The penalty could have affected Samling Group's Hikurangi Forest Farm's good character status, but the OIO decided it was too late to take any action.

Separately, a Malaysian billionaire who owns another Tolaga Bay forestry company was granted 24 consents to buy sensitive land between 2005 and 2017, even though another of his companies has faced accusations of environmental and human rights abuses overseas since 2004.

The admission of OIO's tardy response to the Samling's illegal logging fine has prompted calls for the OIO to beef up its monitoring of foreign investors and for changes to the way the good character test is applied.

Hikurangi Forest Farms, owned by Malaysia's Samling Group, was granted consent to buy 22ha of land in Gisborne in May 2007.

Five months later one of Samling's subsidiaries, Barama Company, was fined for illegal logging in Guyana. In January 2008 it was fined again.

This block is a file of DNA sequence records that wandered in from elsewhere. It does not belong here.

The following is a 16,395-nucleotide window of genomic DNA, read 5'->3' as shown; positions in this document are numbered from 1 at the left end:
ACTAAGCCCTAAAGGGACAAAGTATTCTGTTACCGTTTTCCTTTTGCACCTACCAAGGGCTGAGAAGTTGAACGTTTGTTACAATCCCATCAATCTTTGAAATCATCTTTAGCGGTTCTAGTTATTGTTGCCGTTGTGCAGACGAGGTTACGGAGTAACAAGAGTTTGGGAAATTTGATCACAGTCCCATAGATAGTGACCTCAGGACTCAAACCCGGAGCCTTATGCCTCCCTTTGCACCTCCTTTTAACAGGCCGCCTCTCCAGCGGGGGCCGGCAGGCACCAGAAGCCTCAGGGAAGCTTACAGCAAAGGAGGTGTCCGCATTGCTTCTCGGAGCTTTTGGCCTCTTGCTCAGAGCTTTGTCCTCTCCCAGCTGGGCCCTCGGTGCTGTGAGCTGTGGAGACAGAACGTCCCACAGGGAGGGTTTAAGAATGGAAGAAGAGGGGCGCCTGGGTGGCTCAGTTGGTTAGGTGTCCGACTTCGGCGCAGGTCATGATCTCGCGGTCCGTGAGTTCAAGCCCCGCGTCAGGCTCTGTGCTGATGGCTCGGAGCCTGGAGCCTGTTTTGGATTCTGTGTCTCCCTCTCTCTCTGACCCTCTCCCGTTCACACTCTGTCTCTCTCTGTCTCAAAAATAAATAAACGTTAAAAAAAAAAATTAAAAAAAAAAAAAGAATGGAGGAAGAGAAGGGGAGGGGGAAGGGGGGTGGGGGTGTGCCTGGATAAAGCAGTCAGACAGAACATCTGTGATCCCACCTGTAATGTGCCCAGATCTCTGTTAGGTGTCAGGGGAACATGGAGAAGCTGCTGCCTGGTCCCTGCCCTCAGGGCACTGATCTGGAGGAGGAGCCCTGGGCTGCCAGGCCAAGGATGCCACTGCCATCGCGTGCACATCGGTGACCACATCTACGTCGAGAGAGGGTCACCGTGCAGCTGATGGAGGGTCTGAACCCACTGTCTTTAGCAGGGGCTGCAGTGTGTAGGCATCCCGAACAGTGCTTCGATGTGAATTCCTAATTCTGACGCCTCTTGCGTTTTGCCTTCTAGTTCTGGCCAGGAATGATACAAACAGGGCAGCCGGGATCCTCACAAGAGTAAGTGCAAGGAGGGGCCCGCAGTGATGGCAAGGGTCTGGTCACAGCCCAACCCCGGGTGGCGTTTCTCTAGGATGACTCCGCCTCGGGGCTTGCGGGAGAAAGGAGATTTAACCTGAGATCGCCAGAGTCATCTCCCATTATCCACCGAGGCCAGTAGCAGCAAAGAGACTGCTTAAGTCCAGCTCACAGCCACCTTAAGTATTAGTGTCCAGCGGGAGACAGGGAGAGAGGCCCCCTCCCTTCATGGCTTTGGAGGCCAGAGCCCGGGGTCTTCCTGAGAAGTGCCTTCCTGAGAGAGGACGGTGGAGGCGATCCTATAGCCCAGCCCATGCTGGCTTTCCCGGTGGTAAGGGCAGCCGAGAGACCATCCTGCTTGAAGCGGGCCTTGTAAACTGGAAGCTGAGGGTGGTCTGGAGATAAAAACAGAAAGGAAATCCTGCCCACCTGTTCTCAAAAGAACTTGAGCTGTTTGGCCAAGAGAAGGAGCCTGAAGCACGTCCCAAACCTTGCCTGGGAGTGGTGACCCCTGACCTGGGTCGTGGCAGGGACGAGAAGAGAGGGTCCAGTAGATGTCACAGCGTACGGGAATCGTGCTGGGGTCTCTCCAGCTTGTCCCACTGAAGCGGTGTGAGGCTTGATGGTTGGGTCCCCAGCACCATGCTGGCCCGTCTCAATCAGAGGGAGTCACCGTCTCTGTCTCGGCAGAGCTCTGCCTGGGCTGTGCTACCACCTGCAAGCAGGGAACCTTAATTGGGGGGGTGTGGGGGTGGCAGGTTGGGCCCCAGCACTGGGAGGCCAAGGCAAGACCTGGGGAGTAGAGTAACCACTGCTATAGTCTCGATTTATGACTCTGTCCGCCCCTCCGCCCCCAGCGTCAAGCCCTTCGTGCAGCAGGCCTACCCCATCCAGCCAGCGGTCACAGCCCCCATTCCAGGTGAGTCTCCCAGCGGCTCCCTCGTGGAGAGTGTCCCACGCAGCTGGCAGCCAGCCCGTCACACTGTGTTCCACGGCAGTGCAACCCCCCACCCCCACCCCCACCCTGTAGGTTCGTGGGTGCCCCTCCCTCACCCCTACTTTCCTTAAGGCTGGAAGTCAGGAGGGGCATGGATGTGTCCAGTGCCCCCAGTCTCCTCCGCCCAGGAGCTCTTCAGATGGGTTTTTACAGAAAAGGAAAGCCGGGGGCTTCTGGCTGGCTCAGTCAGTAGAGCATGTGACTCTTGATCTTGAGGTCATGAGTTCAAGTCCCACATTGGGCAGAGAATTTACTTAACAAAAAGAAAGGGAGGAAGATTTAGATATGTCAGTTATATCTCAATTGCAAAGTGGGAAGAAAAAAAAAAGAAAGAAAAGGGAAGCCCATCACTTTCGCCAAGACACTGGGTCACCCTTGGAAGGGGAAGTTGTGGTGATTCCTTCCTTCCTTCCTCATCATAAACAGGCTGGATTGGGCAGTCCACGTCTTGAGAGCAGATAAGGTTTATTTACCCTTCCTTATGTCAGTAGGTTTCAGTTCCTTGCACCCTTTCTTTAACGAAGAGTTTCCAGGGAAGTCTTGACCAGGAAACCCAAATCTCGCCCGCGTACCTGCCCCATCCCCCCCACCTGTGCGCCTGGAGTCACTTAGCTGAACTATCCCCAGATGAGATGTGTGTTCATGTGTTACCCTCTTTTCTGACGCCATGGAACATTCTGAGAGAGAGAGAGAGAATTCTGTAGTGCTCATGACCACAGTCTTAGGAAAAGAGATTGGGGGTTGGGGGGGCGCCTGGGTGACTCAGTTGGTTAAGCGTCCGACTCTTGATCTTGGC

The Norwegian Pension Fund quit all its Samling investments in 2010 because of ethical concerns about its operations in Guyana and Malaysia and Samling's palm oil operations in Myanmar were last year accused of illegal deforestation indigenous land grabs and environmental abuses by civil rights groups in that country.

The OIO said it was aware of online reports of the company's practices in Myanmar but it had not been able to verify them.

It only became aware of the illegal logging fines in 2017.

"After considering various matters, including limitation issues and the age of the fine, and how long ago Samling got OIO consent, we considered the fine was too long ago for us to act on this information alone," Land Information New Zealand's Overseas Investment Office manager Vanessa Horne said.

That action could have included forcing the sale of assets owned by Samling.

Meanwhile, a second Malaysian-owned company also implicated in the Tolaga Bay flooding, has continued to buy sensitive land in New Zealand despite its owners facing allegations of human rights and environmental abuses abroad.